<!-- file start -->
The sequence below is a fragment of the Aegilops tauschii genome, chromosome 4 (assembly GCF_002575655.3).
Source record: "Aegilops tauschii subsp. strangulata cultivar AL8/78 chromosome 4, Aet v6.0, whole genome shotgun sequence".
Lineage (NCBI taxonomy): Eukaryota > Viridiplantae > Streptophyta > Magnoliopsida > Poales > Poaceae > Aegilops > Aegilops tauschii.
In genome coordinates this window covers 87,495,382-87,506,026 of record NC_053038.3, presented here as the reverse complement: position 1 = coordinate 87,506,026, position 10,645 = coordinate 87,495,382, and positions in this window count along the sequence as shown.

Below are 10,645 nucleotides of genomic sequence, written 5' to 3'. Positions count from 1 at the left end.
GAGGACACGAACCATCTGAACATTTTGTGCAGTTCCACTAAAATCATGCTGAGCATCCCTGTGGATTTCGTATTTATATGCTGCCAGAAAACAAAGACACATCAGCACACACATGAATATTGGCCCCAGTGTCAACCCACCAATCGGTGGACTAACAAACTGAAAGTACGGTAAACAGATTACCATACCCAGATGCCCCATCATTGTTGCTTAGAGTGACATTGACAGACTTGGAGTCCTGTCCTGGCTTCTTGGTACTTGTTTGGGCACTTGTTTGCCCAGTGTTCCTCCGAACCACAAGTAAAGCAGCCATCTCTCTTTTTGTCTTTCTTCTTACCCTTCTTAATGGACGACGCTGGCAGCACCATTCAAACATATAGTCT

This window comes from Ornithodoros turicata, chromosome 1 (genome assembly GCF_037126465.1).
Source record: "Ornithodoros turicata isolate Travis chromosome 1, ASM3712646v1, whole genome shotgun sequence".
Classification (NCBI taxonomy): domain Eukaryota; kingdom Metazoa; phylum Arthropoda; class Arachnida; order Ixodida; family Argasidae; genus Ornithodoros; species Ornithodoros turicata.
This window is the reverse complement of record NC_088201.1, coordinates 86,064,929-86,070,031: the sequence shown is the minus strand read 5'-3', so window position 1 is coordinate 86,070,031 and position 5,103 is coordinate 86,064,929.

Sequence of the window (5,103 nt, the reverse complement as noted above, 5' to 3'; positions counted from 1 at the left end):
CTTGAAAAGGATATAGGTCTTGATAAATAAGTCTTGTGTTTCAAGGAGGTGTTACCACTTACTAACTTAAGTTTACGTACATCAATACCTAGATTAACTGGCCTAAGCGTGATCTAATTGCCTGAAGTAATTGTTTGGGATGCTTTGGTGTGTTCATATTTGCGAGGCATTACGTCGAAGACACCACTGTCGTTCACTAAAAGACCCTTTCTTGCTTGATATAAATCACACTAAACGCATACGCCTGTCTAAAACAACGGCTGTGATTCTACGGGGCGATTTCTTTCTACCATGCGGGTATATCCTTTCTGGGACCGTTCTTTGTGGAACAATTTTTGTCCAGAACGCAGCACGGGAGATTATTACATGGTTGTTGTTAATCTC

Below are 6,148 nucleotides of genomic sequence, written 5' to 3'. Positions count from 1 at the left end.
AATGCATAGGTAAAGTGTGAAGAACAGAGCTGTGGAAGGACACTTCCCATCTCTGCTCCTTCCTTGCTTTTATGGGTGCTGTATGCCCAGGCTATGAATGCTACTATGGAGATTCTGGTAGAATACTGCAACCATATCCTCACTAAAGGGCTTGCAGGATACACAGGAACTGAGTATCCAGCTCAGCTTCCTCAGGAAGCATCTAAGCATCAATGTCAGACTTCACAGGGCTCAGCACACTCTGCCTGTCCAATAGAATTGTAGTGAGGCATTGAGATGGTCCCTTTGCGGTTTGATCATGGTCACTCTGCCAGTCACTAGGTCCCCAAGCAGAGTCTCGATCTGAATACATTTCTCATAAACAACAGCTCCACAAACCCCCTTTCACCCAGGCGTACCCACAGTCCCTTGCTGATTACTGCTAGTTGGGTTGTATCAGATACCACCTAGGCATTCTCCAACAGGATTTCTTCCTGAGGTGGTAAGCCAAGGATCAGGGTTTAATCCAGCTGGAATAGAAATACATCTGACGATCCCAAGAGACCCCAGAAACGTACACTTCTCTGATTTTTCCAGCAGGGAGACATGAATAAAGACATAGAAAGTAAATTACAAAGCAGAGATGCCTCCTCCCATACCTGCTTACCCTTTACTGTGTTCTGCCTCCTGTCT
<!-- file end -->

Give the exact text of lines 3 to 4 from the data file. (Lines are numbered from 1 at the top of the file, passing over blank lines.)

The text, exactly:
Lineage (NCBI taxonomy): Eukaryota > Viridiplantae > Streptophyta > Magnoliopsida > Poales > Poaceae > Aegilops > Aegilops tauschii.
In genome coordinates this window covers 87,495,382-87,506,026 of record NC_053038.3, presented here as the reverse complement: position 1 = coordinate 87,506,026, position 10,645 = coordinate 87,495,382, and positions in this window count along the sequence as shown.